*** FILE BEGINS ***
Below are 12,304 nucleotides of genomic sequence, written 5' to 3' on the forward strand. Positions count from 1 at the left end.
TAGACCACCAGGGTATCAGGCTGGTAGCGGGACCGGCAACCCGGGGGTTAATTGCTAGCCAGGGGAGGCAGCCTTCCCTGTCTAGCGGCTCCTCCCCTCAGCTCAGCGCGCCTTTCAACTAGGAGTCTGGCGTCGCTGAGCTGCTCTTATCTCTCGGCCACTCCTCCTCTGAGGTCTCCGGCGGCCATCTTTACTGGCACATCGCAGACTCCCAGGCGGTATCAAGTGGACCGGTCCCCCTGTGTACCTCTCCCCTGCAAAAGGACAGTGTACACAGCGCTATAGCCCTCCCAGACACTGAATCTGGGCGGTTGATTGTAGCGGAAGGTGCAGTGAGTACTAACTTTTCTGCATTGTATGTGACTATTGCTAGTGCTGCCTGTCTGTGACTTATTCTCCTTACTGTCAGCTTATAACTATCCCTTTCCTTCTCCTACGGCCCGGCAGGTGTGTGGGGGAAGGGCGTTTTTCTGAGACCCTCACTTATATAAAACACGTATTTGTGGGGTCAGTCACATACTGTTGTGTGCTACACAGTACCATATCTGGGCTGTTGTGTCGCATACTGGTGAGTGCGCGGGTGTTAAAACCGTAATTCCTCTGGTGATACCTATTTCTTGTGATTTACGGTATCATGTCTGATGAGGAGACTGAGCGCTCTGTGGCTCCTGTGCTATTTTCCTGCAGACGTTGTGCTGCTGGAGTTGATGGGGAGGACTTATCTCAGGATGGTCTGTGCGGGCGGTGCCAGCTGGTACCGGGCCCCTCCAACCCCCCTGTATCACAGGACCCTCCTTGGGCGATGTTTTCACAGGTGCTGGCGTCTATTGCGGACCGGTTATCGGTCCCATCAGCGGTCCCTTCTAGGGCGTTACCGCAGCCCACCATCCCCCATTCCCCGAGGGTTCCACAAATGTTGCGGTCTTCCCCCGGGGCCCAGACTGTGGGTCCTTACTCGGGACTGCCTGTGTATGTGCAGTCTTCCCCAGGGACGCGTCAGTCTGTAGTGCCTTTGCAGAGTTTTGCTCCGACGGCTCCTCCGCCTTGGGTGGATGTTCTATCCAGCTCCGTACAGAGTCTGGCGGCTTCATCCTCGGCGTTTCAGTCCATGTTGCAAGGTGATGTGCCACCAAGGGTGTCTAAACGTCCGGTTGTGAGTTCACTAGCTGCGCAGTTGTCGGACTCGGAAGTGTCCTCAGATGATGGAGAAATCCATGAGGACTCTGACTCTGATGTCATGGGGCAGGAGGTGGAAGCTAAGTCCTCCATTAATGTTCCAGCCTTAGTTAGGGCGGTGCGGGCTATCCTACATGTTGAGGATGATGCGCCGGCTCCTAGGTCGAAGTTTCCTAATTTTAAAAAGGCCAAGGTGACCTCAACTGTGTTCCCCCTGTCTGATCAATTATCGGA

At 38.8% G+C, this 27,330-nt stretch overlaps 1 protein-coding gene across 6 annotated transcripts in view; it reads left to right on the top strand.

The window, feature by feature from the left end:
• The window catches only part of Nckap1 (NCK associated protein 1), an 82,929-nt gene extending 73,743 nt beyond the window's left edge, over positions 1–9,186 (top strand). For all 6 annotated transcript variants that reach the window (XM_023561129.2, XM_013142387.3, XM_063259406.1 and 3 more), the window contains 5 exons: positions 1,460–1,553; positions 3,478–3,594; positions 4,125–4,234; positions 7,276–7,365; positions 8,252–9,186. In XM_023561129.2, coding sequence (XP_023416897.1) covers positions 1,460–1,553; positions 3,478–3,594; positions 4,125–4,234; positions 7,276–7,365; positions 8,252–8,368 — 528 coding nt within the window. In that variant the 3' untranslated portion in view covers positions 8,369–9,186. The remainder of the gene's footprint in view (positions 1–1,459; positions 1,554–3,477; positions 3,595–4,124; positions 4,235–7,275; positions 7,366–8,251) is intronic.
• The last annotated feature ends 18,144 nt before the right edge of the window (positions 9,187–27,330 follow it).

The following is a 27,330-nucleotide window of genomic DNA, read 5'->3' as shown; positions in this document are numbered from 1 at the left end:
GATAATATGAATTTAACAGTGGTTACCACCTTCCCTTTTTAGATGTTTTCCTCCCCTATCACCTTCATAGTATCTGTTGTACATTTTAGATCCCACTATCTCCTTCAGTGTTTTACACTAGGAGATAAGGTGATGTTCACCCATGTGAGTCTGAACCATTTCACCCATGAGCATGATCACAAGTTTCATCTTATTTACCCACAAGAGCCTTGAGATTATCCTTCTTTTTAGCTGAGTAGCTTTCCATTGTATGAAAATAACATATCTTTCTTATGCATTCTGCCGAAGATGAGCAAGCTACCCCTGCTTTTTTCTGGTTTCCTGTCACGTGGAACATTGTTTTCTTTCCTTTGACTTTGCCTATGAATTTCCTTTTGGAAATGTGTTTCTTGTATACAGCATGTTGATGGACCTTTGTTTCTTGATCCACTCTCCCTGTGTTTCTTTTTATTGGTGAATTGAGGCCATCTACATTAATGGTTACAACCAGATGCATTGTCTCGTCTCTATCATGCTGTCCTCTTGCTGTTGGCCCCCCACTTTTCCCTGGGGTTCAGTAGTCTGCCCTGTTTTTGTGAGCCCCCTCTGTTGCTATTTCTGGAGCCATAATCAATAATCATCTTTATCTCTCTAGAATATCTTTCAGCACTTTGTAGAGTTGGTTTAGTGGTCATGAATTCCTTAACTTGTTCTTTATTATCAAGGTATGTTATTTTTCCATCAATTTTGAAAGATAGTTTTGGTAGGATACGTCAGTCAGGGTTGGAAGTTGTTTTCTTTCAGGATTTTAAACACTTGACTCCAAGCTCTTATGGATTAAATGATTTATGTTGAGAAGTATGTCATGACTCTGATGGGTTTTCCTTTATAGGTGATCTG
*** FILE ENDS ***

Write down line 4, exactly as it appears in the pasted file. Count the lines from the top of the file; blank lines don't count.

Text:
The window, feature by feature from the left end: